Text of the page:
Goodbye, Weeds

By Sharon Naylor

February 18, 2011 6 min read

Your front garden beds and vegetable gardens are often your first targets for removing unsightly and unwelcome weeds, but those persistent little weeds that pop up between your walkway stones and in cracks on your patio, driveway and sidewalk also need to be removed, because that's where you, your family and your pets walk, perhaps barefoot.

Using toxic weedkillers in these traffic areas puts you and your loved ones at health risk while outside and can bring those dangerous chemicals into your home because they can be tracked in on the soles of shoes. So it's best to create a nontoxic, all-natural weed-elimination plan for these non-garden locations around your house.

"The good news is that there are a lot of organic alternatives," says Genevieve Schmidt, a landscaper who shares organic gardening wisdom on her acclaimed blog, "North Coast Gardening." "The bad news is that some organic techniques can require an upfront time investment, and organic weed sprays can be pricier than chemical sprays. Still, it's worth a little extra effort to take care of the weeds in a sustainable way."

Schmidt shares the following earth-friendly methods for removing weeds from stone cracks and patio surface divides around your property:

"Sidewalk cracks, gravel driveways and stone or brick pathways can be hard to remove weeds from because the weeds toughen up quickly and we can't reach their roots. It's nice to have a few stronger options for areas where we aren't trying to grow anything." No matter which product or natural method you use, she says, it's important to protect any nearby plants from spray drift (when spray is carried in the breeze), and it's also important to check your flagstones and other stones or curbs to be sure that your organic product doesn't leave discoloration on them.

*Household Product Solutions

First, Schmidt mentions household vinegar as a popular all-natural solution for killing weeds. "Normal vinegar has a 5 percent acetic acid concentration, which isn't high enough to kill sturdy, mature weeds but which will kill the baby sproutlets coming up. You may need to apply vinegar twice to kill all the sprouts." This method takes a few days to kill the weeds after saturation, at which point the dead weeds can be pulled up and discarded.

Next, Schmidt mentions a vinegar mix that her fellow gardeners use. "Household vinegar with salt and soap. This is a rough solution, but multiple trusted sources have suggested mixing 4 cups of household vinegar with 1 cup of salt and then adding a half-teaspoon of liquid soap to help the solution stick to plants." Schmidt warns that you definitely don't want this sprayed anywhere near your planting beds or lawn.

Some gardeners swear by simple boiling water poured carefully onto weedy sections. Though it's not the most efficient weed-removal process, Schmidt says, "If you have an area of weeds right outside your kitchen door, why not dump your leftover boiling water on the weeds in between the sidewalk cracks? It works almost as well as the organic herbicides and makes more sense than dumping the water down the drain!" Keep in mind that boiling water will kill grass and other plants, as well as beneficial soil organisms, so keep this method to your driveway, curbs and sidewalks.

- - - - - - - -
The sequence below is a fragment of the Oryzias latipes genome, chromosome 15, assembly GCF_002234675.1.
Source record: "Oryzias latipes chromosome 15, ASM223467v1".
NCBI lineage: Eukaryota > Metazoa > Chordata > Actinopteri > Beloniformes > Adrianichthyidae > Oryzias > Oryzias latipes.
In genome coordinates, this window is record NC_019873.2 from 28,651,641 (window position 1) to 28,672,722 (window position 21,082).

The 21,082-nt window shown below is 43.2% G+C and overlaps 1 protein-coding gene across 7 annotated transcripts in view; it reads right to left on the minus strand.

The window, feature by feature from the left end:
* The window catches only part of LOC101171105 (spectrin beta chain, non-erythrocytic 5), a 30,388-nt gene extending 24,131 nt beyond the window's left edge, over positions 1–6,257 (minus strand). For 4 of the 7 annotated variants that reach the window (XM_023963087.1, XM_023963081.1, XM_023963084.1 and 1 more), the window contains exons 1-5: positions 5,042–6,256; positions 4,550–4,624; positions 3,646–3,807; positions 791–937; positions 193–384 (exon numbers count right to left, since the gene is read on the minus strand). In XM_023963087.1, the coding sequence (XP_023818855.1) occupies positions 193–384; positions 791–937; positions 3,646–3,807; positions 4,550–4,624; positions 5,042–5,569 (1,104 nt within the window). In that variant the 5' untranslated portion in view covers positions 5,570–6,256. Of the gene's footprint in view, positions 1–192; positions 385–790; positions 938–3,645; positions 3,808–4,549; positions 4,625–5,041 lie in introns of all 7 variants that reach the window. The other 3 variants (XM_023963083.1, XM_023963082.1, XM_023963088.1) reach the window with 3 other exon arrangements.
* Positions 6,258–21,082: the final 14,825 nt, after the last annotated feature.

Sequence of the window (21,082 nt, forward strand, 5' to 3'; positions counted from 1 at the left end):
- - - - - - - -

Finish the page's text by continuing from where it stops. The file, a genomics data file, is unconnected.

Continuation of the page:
*Using Organic Weedkilling Sprays

Organic gardeners are quick to recommend effective nontoxic weedkilling sprays. Schmidt says: "I've found Weed Pharm extremely effective in my own tests. It's the only food-grade herbicide currently on the market. It's 20 percent acetic acid (as opposed to the 5 percent acetic acid in household vinegar), and it works the same way as the other organic herbicide sprays, by burning the waxy cuticle off aboveground portions of the plant." When the cuticle is burned off, the weed's cells cannot retain water, and thus it dies.

"It can also be injected into the taproots of dandelions or the base of the plant using a syringe. (The manufacturer recommends a 40 cubic-centimeter syringe without a needle, like one you'd use to give your cat liquid medicines.) The best thing about this method is that you can kill dandelions fully in any weather; all weed sprays, organic or not, need temperatures of 60 degrees and dry weather to work their best, but this method is effective even in the winter rain."

Another product that Schmidt mentions is Blackberry & Brush Block, by Greenergy. "Blackberry & Brush Block is certified organic and has gotten high marks from the people I know who have used it," she says. This spray tested well against woody weeds, such as blackberries, after several applications starting when the weeds are young.

"The nice thing about organic herbicides is that they only kill things that get their foliage coated with them, so if you have bulbs underground or tree roots nearby, you're still safe, unlike with some traditional chemical herbicides." Some of Schmidt's followers apply organic weedkiller to weeds with craft sponges to eliminate spray drift.

*Weeding by Hand

Of course, you might choose the old-fashioned method of weeding by hand, which provides you with exercise, as well as immediate results. The weeds are gone -- not browning as they die, to be pulled later. For stubborn weeds, use an inexpensive weed fork or Schmidt's recommended Japanese soil knife in lightweight stainless steel, which allows you to dig down to remove long weed taproots.

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